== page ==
Well since I blogged on Chris Carter’s deleted Mussolini blog post on Thursday night, the story got legs with it making One News last night, and the newspapers this morning. It even got Chris a bollocking from The Standard.
I don’t think there was anything wrong with Chris yelling out at John Key doing a photo op on a balcony, and joking that he looks like Mussolini at the Piazzo Navona. The problem is that Chris blogged it, or more to the point he blogged it in a way which didn’t convey much humour to it. Let’s start with the title:
Delusions of grandeur
That isn’t a very funny title. That looks like a snarky attack. Then we have his first line
Just saw the most awful sight.
Now again, that conveys that in fact Carter didn’t see it as much of a joke, but something awful. He then blogged the exchange, and Key’s response of “It worked”, and comments:
Says it all, really.
So Carter might have been able to pass it off as a funny exchange, except he didn’t. He turned it into a snide attack on Key. And even worse he took the time to upload an actual picture of Mussolini.
I have some experience of using humour and dictators, such as the wonderful anti-EFA billboards. What is the difference between those and what Carter did? Well firstly the number one difference is I’m an effing blogger, not the Shadow Foreign Minister. Seriously.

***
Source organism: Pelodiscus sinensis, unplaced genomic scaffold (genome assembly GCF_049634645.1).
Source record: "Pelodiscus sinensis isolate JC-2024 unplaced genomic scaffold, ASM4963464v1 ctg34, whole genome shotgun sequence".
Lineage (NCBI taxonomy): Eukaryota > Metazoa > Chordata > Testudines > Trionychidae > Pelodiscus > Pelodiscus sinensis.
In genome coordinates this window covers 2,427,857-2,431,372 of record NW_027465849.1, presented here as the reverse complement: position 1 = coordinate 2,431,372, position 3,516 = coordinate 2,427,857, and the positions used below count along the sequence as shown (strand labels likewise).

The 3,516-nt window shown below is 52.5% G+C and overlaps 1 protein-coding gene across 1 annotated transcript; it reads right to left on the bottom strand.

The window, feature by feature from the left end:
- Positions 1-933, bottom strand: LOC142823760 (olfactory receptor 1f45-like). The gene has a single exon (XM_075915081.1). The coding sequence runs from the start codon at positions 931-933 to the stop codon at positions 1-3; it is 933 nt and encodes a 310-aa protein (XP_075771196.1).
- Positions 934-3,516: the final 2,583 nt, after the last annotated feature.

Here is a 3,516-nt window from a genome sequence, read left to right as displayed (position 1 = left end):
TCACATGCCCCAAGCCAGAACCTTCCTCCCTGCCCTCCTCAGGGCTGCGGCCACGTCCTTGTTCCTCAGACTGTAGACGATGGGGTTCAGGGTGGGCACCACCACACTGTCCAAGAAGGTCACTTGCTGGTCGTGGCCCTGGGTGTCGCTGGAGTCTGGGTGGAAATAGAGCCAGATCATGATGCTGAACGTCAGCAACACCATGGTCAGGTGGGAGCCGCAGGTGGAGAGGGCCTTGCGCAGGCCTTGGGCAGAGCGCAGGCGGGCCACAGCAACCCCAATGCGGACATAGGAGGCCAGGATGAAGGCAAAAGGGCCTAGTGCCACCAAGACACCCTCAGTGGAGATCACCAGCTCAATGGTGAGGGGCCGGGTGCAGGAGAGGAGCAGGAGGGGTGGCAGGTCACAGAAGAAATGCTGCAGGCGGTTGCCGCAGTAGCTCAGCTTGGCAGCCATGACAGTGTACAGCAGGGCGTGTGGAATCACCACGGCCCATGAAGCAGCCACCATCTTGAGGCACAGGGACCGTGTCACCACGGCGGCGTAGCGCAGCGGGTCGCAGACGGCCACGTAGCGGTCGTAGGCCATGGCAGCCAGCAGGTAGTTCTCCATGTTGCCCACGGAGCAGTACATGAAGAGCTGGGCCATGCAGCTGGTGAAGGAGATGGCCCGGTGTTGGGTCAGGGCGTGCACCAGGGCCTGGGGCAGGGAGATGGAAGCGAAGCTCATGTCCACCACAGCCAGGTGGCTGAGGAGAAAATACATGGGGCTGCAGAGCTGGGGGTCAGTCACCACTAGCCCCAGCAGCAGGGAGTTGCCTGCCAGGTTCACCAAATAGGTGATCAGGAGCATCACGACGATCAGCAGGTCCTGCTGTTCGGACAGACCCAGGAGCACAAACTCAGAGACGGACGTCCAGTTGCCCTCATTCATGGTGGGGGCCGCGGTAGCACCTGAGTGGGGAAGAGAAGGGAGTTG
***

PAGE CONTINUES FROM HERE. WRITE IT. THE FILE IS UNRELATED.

The second is we made the humour clear. We had the Commodore congratulating Helen on her “coup” with the EFA. We had Kim Il Sung congratulating Winston on being a great leader. We even had one (originally) with Mao praising Peter Dunne (originally an EFA supporter). We were not doing literal comparisons, but using humour and the dictators to make the case the the EFA was something you expect from an authoritarian Government. And you know the fact the Electoral Commission concluded it did have a chilling effect on political participation, and that Labour’s first post-election move was to apologise for it, and vote for its repeal, leaves me 100% comfortable with the campaign. Others may disagree, but I remind them the original EFB would have made it illegal for them to state their view in public on a policy issue, without signing multiple statutory declarations etc.
Anyway back to Mussolini. Here’s how I would have done it.
“Just saw John Key being forced onto his balcony to do a photo op. The things us politicans must endure. I joked to John that I thought the photo looked like Mussolini at the Piazzo Navona, and John joked back that at least it worked for Mussolini. Heh. Nice that he can take a joke and a hassle.”
I doubt that would have got much attention (sure still a bit bad taste). But the original post wasn’t funny – it was snarky.
Personally I would have grabbed a photo myself and done a caption contest 🙂